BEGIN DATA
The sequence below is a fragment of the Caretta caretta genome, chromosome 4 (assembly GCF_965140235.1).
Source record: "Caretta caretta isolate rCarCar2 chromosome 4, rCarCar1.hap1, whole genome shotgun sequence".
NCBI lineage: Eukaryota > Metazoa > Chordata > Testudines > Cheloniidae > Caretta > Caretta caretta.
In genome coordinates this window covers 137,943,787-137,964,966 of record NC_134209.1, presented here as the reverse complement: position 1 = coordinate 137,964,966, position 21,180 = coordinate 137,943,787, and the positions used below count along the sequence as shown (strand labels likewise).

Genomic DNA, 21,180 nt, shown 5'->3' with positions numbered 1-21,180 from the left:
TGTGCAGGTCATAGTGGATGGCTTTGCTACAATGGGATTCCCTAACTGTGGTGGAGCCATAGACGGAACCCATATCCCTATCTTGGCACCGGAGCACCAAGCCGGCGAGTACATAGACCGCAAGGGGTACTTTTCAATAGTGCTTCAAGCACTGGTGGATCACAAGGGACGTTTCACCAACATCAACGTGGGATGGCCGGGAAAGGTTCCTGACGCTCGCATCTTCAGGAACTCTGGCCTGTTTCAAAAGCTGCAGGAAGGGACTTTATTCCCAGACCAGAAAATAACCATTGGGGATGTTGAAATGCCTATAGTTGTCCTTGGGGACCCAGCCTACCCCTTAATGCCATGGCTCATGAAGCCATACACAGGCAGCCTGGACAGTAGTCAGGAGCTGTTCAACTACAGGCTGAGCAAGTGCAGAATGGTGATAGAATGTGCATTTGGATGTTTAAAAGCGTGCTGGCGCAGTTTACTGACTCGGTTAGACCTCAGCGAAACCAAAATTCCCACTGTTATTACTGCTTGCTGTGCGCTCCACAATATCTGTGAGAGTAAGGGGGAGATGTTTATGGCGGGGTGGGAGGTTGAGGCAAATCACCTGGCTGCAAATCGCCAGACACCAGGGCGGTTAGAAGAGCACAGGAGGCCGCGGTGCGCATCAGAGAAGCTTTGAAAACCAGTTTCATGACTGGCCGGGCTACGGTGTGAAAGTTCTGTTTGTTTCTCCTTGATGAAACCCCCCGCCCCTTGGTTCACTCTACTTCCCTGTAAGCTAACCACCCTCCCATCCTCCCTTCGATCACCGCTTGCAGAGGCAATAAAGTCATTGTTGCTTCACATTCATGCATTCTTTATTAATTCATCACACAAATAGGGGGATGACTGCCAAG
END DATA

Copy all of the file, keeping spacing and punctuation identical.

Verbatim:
The sequence below is a fragment of the Caretta caretta genome, chromosome 4 (assembly GCF_965140235.1).
Source record: "Caretta caretta isolate rCarCar2 chromosome 4, rCarCar1.hap1, whole genome shotgun sequence".
NCBI lineage: Eukaryota > Metazoa > Chordata > Testudines > Cheloniidae > Caretta > Caretta caretta.
In genome coordinates this window covers 137,943,787-137,964,966 of record NC_134209.1, presented here as the reverse complement: position 1 = coordinate 137,964,966, position 21,180 = coordinate 137,943,787, and the positions used below count along the sequence as shown (strand labels likewise).

Genomic DNA, 21,180 nt, shown 5'->3' with positions numbered 1-21,180 from the left:
TGTGCAGGTCATAGTGGATGGCTTTGCTACAATGGGATTCCCTAACTGTGGTGGAGCCATAGACGGAACCCATATCCCTATCTTGGCACCGGAGCACCAAGCCGGCGAGTACATAGACCGCAAGGGGTACTTTTCAATAGTGCTTCAAGCACTGGTGGATCACAAGGGACGTTTCACCAACATCAACGTGGGATGGCCGGGAAAGGTTCCTGACGCTCGCATCTTCAGGAACTCTGGCCTGTTTCAAAAGCTGCAGGAAGGGACTTTATTCCCAGACCAGAAAATAACCATTGGGGATGTTGAAATGCCTATAGTTGTCCTTGGGGACCCAGCCTACCCCTTAATGCCATGGCTCATGAAGCCATACACAGGCAGCCTGGACAGTAGTCAGGAGCTGTTCAACTACAGGCTGAGCAAGTGCAGAATGGTGATAGAATGTGCATTTGGATGTTTAAAAGCGTGCTGGCGCAGTTTACTGACTCGGTTAGACCTCAGCGAAACCAAAATTCCCACTGTTATTACTGCTTGCTGTGCGCTCCACAATATCTGTGAGAGTAAGGGGGAGATGTTTATGGCGGGGTGGGAGGTTGAGGCAAATCACCTGGCTGCAAATCGCCAGACACCAGGGCGGTTAGAAGAGCACAGGAGGCCGCGGTGCGCATCAGAGAAGCTTTGAAAACCAGTTTCATGACTGGCCGGGCTACGGTGTGAAAGTTCTGTTTGTTTCTCCTTGATGAAACCCCCCGCCCCTTGGTTCACTCTACTTCCCTGTAAGCTAACCACCCTCCCATCCTCCCTTCGATCACCGCTTGCAGAGGCAATAAAGTCATTGTTGCTTCACATTCATGCATTCTTTATTAATTCATCACACAAATAGGGGGATGACTGCCAAG